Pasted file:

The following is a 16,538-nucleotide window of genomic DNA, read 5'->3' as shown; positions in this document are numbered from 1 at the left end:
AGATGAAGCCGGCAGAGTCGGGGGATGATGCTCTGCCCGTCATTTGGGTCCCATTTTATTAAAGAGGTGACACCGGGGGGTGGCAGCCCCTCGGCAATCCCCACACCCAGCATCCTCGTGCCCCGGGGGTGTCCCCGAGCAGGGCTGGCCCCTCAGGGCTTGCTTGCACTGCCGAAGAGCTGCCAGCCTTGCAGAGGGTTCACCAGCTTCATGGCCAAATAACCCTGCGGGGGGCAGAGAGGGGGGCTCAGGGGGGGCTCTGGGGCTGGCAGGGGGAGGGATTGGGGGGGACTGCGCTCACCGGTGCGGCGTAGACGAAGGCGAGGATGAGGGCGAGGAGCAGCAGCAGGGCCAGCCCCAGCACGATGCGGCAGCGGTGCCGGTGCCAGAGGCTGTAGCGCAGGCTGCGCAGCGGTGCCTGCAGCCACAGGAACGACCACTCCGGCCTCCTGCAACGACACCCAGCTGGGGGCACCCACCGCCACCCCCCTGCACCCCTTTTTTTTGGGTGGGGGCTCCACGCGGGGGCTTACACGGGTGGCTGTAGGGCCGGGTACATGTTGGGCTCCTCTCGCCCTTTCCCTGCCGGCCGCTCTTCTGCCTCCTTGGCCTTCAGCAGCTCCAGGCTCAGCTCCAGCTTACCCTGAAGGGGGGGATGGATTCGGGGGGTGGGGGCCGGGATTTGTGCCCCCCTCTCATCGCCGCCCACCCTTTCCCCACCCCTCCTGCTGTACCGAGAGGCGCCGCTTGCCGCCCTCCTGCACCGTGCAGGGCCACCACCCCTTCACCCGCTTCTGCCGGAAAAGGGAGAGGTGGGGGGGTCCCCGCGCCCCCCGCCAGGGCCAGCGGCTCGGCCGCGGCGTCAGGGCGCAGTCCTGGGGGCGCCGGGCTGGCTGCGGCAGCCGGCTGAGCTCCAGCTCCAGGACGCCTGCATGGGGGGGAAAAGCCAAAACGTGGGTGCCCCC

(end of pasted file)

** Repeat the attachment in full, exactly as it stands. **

The following is a 16,538-nucleotide window of genomic DNA, read 5'->3' as shown; positions in this document are numbered from 1 at the left end:
AGATGAAGCCGGCAGAGTCGGGGGATGATGCTCTGCCCGTCATTTGGGTCCCATTTTATTAAAGAGGTGACACCGGGGGGTGGCAGCCCCTCGGCAATCCCCACACCCAGCATCCTCGTGCCCCGGGGGTGTCCCCGAGCAGGGCTGGCCCCTCAGGGCTTGCTTGCACTGCCGAAGAGCTGCCAGCCTTGCAGAGGGTTCACCAGCTTCATGGCCAAATAACCCTGCGGGGGGCAGAGAGGGGGGCTCAGGGGGGGCTCTGGGGCTGGCAGGGGGAGGGATTGGGGGGGACTGCGCTCACCGGTGCGGCGTAGACGAAGGCGAGGATGAGGGCGAGGAGCAGCAGCAGGGCCAGCCCCAGCACGATGCGGCAGCGGTGCCGGTGCCAGAGGCTGTAGCGCAGGCTGCGCAGCGGTGCCTGCAGCCACAGGAACGACCACTCCGGCCTCCTGCAACGACACCCAGCTGGGGGCACCCACCGCCACCCCCCTGCACCCCTTTTTTTTGGGTGGGGGCTCCACGCGGGGGCTTACACGGGTGGCTGTAGGGCCGGGTACATGTTGGGCTCCTCTCGCCCTTTCCCTGCCGGCCGCTCTTCTGCCTCCTTGGCCTTCAGCAGCTCCAGGCTCAGCTCCAGCTTACCCTGAAGGGGGGGATGGATTCGGGGGGTGGGGGCCGGGATTTGTGCCCCCCTCTCATCGCCGCCCACCCTTTCCCCACCCCTCCTGCTGTACCGAGAGGCGCCGCTTGCCGCCCTCCTGCACCGTGCAGGGCCACCACCCCTTCACCCGCTTCTGCCGGAAAAGGGAGAGGTGGGGGGGTCCCCGCGCCCCCCGCCAGGGCCAGCGGCTCGGCCGCGGCGTCAGGGCGCAGTCCTGGGGGCGCCGGGCTGGCTGCGGCAGCCGGCTGAGCTCCAGCTCCAGGACGCCTGCATGGGGGGGAAAAGCCAAAACGTGGGTGCCCCC